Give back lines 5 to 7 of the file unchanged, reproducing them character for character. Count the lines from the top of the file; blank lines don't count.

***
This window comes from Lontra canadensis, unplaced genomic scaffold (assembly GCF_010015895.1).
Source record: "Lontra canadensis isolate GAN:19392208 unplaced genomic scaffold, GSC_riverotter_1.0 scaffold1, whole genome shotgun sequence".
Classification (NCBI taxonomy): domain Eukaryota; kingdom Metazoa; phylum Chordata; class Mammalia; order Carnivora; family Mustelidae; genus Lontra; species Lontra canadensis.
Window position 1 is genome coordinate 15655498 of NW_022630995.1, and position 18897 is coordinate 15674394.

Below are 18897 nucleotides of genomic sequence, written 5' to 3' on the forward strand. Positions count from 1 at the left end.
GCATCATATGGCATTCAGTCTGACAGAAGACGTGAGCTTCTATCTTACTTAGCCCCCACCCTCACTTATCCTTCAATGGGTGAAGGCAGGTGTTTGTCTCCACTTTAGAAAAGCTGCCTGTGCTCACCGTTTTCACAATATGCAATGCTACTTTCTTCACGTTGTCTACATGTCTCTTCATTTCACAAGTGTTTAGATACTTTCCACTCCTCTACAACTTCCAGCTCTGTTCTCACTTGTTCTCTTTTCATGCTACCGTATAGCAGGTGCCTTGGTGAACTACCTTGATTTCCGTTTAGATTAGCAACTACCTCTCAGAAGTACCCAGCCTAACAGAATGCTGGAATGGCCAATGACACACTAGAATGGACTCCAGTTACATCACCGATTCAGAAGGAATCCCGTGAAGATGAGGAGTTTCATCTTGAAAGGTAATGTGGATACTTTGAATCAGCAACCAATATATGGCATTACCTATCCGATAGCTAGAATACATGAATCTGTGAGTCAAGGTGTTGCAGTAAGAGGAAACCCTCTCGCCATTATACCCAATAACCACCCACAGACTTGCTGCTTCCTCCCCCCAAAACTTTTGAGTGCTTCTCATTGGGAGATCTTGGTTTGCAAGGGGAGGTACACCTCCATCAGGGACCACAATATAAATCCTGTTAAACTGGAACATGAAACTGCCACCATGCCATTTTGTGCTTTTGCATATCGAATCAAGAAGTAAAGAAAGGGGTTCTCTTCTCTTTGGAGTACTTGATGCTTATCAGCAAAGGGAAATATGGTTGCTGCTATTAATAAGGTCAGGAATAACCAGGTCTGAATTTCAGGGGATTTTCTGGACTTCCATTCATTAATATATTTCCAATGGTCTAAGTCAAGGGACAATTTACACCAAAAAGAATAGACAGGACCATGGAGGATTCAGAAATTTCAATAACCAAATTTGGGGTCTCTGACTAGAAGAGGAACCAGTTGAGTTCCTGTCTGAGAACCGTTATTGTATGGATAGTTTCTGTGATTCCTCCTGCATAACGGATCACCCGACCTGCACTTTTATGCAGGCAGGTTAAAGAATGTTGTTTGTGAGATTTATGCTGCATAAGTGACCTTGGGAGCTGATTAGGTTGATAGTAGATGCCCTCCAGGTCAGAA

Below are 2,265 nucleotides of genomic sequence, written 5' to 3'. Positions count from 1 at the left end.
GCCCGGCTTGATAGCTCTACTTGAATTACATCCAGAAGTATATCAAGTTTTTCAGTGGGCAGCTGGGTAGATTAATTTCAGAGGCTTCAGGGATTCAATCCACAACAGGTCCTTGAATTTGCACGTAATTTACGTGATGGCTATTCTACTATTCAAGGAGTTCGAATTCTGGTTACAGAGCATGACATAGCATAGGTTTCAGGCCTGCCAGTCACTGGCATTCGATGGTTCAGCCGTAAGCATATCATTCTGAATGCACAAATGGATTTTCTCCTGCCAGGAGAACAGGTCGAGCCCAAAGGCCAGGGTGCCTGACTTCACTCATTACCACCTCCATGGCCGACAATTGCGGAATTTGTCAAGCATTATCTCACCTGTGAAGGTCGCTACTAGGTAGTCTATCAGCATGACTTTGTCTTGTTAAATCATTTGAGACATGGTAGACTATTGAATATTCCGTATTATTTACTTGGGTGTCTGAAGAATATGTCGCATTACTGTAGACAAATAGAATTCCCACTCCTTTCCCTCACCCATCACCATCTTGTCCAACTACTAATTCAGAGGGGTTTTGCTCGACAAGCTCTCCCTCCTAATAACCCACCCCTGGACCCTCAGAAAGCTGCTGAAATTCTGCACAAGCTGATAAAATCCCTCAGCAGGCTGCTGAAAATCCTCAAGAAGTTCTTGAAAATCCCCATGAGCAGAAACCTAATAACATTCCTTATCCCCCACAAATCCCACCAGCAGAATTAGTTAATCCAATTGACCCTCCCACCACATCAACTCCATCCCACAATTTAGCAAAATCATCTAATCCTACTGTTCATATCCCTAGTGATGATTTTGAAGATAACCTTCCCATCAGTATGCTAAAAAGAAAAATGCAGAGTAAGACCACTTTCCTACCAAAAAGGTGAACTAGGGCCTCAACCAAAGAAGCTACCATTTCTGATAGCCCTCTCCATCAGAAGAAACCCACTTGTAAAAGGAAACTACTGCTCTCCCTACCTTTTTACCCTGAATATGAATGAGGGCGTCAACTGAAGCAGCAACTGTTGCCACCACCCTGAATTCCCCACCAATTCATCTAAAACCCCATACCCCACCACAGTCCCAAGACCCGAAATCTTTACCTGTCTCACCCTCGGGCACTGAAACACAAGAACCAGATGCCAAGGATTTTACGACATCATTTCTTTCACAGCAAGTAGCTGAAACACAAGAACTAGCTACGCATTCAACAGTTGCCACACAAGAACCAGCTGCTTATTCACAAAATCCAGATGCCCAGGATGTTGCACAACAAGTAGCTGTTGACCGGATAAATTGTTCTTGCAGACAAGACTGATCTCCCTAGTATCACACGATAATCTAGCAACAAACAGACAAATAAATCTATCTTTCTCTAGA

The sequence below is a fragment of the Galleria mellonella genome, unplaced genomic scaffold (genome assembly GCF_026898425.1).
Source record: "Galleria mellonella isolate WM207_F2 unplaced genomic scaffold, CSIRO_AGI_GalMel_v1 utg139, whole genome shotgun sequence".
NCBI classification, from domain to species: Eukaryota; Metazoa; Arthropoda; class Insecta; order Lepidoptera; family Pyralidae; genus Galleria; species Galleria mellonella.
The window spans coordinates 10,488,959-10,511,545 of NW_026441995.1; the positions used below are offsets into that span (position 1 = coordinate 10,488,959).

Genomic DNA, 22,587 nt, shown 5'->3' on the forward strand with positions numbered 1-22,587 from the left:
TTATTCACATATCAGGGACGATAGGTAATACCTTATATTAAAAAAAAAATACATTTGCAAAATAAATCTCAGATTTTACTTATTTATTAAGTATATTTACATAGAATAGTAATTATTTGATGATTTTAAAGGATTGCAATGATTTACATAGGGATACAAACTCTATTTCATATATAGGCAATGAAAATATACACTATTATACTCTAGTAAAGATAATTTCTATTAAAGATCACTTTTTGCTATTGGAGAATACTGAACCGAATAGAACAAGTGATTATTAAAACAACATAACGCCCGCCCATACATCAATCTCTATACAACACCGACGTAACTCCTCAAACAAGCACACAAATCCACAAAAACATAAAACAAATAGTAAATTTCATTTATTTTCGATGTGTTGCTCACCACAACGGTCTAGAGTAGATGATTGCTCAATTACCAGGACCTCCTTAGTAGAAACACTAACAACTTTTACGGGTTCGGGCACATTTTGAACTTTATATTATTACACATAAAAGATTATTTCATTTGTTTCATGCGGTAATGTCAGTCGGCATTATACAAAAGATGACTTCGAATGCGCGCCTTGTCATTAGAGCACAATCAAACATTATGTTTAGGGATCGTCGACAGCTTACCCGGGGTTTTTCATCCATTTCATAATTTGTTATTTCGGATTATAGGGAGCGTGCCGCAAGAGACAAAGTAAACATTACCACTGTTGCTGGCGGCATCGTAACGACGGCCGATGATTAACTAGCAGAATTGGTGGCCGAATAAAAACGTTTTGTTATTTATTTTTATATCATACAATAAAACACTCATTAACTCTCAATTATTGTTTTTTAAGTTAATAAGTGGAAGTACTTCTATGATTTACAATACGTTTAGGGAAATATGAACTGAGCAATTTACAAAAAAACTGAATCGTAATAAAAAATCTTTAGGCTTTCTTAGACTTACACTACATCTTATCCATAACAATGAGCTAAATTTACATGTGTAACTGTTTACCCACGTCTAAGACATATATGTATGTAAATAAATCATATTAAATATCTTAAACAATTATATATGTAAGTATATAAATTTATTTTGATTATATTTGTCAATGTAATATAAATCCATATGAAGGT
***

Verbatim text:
Below are 18897 nucleotides of genomic sequence, written 5' to 3' on the forward strand. Positions count from 1 at the left end.
GCATCATATGGCATTCAGTCTGACAGAAGACGTGAGCTTCTATCTTACTTAGCCCCCACCCTCACTTATCCTTCAATGGGTGAAGGCAGGTGTTTGTCTCCACTTTAGAAAAGCTGCCTGTGCTCACCGTTTTCACAATATGCAATGCTACTTTCTTCACGTTGTCTACATGTCTCTTCATTTCACAAGTGTTTAGATACTTTCCACTCCTCTACAACTTCCAGCTCTGTTCTCACTTGTTCTCTTTTCATGCTACCGTATAGCAGGTGCCTTGGTGAACTACCTTGATTTCCGTTTAGATTAGCAACTACCTCTCAGAAGTACCCAGCCTAACAGAATGCTGGAATGGCCAATGACACACTAGAATGGACTCCAGTTACATCACCGATTCAGAAGGAATCCCGTGAAGATGAGGAGTTTCATCTTGAAAGGTAATGTGGATACTTTGAATCAGCAACCAATATATGGCATTACCTATCCGATAGCTAGAATACATGAATCTGTGAGTCAAGGTGTTGCAGTAAGAGGAAACCCTCTCGCCATTATACCCAATAACCACCCACAGACTTGCTGCTTCCTCCCCCCAAAACTTTTGAGTGCTTCTCATTGGGAGATCTTGGTTTGCAAGGGGAGGTACACCTCCATCAGGGACCACAATATAAATCCTGTTAAACTGGAACATGAAACTGCCACCATGCCATTTTGTGCTTTTGCATATCGAATCAAGAAGTAAAGAAAGGGGTTCTCTTCTCTTTGGAGTACTTGATGCTTATCAGCAAAGGGAAATATGGTTGCTGCTATTAATAAGGTCAGGAATAACCAGGTCTGAATTTCAGGGGATTTTCTGGACTTCCATTCATTAATATATTTCCAATGGTCTAAGTCAAGGGACAATTTACACCAAAAAGAATAGACAGGACCATGGAGGATTCAGAAATTTCAATAACCAAATTTGGGGTCTCTGACTAGAAGAGGAACCAGTTGAGTTCCTGTCTGAGAACCGTTATTGTATGGATAGTTTCTGTGATTCCTCCTGCATAACGGATCACCCGACCTGCACTTTTATGCAGGCAGGTTAAAGAATGTTGTTTGTGAGATTTATGCTGCATAAGTGACCTTGGGAGCTGATTAGGTTGATAGTAGATGCCCTCCAGGTCAGAA

Below are 2,265 nucleotides of genomic sequence, written 5' to 3'. Positions count from 1 at the left end.